Big canvases, Microsoft paint, panoramic photos–Tanner Simon expresses his art in different mediums. It’s no surprise coming from an artist with a wide array of skills, interests, and expertise. Born and raised in Honesdale, Pennsylvania, Tanner is now on his way to get his Masters in Fine Arts from the University of South Florida.
Tanner was a crafty kid in middle school and high school. In the sixth grade, he made extra bucks by selling paper boats to other students. In high school, he was already skilled enough to build his own Tesla coils. Yes, the high voltage, high frequency, “do not try this at home” kind of Tesla coils.
It’s no brainer that a person as talented as Tanner would face a challenge in choosing the right college course of study. Why would he confine himself when he could do so much? He went to Elizabethtown College in Lancaster, PA majoring in Biochemistry at first. Then shifted to Electrical Engineering. Then Education. Then finally, History. And he did all of this in the course of three weeks.
“I wanted to go into electrical engineering, but I found out that it was not fun. Like [how] making stuff on my own was fun.”
After three years in college, Tanner enrolled for another major in Fine Arts. He graduated in 2020 with a double Bachelor of Arts in History and Fine Arts as well as a Minor in Anthropology.
Painting in the Attic
The question is, what made Tanner suddenly decide to pursue the arts?
Aside from the fact he is naturally a witty, creative, and crafty person, Tanner found an abandoned attic on top of his history department building. It was a perfect opportunity. He had (clandestine) access to a very large space. For Tanner, it was time to get painting. It didn’t matter if it was midnight or two in the morning. With a small flashlight, canvas, brushes, and paint, Tanner developed his skills and passion for painting.
A highlight of his time in college was during a 10-week residency he did as an undergrad for Fine Arts. During this residency, he made around 120 paintings of the Lancaster countryside. He’d get up at six in the morning to paint the sunrise and continue throughout the day, driving around and setting up in different spots. When the sun started to set, he would go back to his studio and continue to paint until 4:00 AM. He’d then sleep for a couple of hours and do it all over again the next day.
“I barely slept, but I’d got so much work done and it was wonderful.”
Even with a workload, Tanner never ran out of ideas. In fact, to this day he doesn’t consider facing creative blocks to be one of his biggest challenges as an artist. By his own account, the real challenge is having so many ideas and not enough time. He could have as many as fifty ideas in a day, but with painting as his main medium, it would be impossible to finish them all in one day.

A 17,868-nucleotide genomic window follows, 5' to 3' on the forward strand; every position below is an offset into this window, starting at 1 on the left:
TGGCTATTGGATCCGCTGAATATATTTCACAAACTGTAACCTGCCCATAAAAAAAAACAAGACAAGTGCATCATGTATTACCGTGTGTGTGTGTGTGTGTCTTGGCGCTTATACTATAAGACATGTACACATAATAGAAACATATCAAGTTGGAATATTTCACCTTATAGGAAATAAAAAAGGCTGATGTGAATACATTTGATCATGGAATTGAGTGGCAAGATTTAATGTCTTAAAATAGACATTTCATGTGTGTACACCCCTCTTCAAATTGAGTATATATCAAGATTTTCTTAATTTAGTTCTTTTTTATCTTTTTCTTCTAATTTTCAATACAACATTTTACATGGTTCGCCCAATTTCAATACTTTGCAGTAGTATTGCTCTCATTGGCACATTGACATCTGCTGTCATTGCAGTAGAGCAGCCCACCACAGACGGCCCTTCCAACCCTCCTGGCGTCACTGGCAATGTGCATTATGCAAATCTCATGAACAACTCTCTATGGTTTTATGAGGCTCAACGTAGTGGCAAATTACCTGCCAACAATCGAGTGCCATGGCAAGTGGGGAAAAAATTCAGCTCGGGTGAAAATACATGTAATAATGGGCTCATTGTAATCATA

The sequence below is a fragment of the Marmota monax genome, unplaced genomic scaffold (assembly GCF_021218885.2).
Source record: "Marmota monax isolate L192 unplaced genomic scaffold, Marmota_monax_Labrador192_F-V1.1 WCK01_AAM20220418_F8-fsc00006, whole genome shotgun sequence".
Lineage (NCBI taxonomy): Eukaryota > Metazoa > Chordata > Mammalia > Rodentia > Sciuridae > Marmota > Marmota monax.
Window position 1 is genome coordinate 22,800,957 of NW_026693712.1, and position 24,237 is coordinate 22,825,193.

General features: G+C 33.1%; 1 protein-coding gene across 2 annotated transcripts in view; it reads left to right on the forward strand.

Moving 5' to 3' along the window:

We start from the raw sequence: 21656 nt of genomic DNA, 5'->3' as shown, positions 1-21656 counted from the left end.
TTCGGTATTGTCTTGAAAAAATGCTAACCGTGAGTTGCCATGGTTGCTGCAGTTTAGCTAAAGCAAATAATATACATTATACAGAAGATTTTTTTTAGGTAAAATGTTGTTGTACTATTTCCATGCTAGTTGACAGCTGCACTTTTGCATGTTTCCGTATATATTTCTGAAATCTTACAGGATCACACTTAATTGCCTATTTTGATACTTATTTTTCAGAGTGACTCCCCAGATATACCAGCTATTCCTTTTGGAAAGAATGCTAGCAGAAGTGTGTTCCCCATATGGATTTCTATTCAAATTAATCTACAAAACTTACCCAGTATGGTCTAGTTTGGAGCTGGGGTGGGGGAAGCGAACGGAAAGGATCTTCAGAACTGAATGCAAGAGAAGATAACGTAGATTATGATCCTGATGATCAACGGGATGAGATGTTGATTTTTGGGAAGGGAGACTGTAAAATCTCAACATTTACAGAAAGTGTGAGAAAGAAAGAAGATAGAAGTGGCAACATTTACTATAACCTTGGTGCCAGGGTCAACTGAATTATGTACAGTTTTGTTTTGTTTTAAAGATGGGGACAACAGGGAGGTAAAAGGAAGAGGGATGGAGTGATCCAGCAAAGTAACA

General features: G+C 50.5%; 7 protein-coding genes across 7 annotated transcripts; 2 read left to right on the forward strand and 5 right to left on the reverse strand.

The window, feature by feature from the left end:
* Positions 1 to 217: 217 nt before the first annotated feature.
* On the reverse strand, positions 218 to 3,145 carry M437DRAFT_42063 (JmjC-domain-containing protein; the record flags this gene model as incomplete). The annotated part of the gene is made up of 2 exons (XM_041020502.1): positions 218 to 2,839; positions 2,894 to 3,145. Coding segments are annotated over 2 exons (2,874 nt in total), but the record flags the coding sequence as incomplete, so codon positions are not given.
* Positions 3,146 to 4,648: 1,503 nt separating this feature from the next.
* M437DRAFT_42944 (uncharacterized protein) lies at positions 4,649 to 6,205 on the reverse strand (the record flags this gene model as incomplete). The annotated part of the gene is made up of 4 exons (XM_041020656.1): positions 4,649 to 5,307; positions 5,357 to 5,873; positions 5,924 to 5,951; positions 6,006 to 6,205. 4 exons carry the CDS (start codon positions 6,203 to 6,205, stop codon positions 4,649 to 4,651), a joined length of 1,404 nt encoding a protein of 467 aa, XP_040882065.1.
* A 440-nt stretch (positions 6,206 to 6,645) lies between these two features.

Tanner likes to take an approach to painting similarly to how he approaches history and anthropology- with an unbiased perspective. He says it’s like trying your best to listen to everybody and look at everything, from every tree to every blade of grass.
Tanner shared with us some of his pieces. One of these pieces is somewhat of a different approach to Jacques-Louis David’s Napoleon Crossing the Alps. We may know Napoleon as a mighty, masculine, and powerful figure, but we also have to acknowledge that his conquest wasn’t for the good of all. Tanner points this out by parodying Napoleon in his painting:
“If he really was as great as some people say he was, I think he would look more like this because he wouldn’t be hurting anybody. He’d be making people happy.”
David’s Napoleon also inspired Tanner to start painting huge pieces. Many of his canvases are as large as 102 by 82 inches, bigger than most 4K flatscreen TVs. Some of his works like J’Raf and Evening In are this size.
Tanner describes his art as post-ironic absurdism. There’s sincerity in them, but they also come from a nihilistic place. He makes upscaled contemporary art to represent how our culture doesn’t make sense because it’s too broad. “There’s so many different opinions that people take as a true authority.”, he adds.
Right now, Tanner is focused on finishing his Masters in Fine Arts at the University of South Florida. When he finishes in 2024, you’ll most likely see him teaching at that university and making a living off his art.
Of course, we asked him our favorite question: What advice can you give to your 12 year-old self?
“I don’t know if I’d tell him anything. Maybe just start painting so I’d be better now.”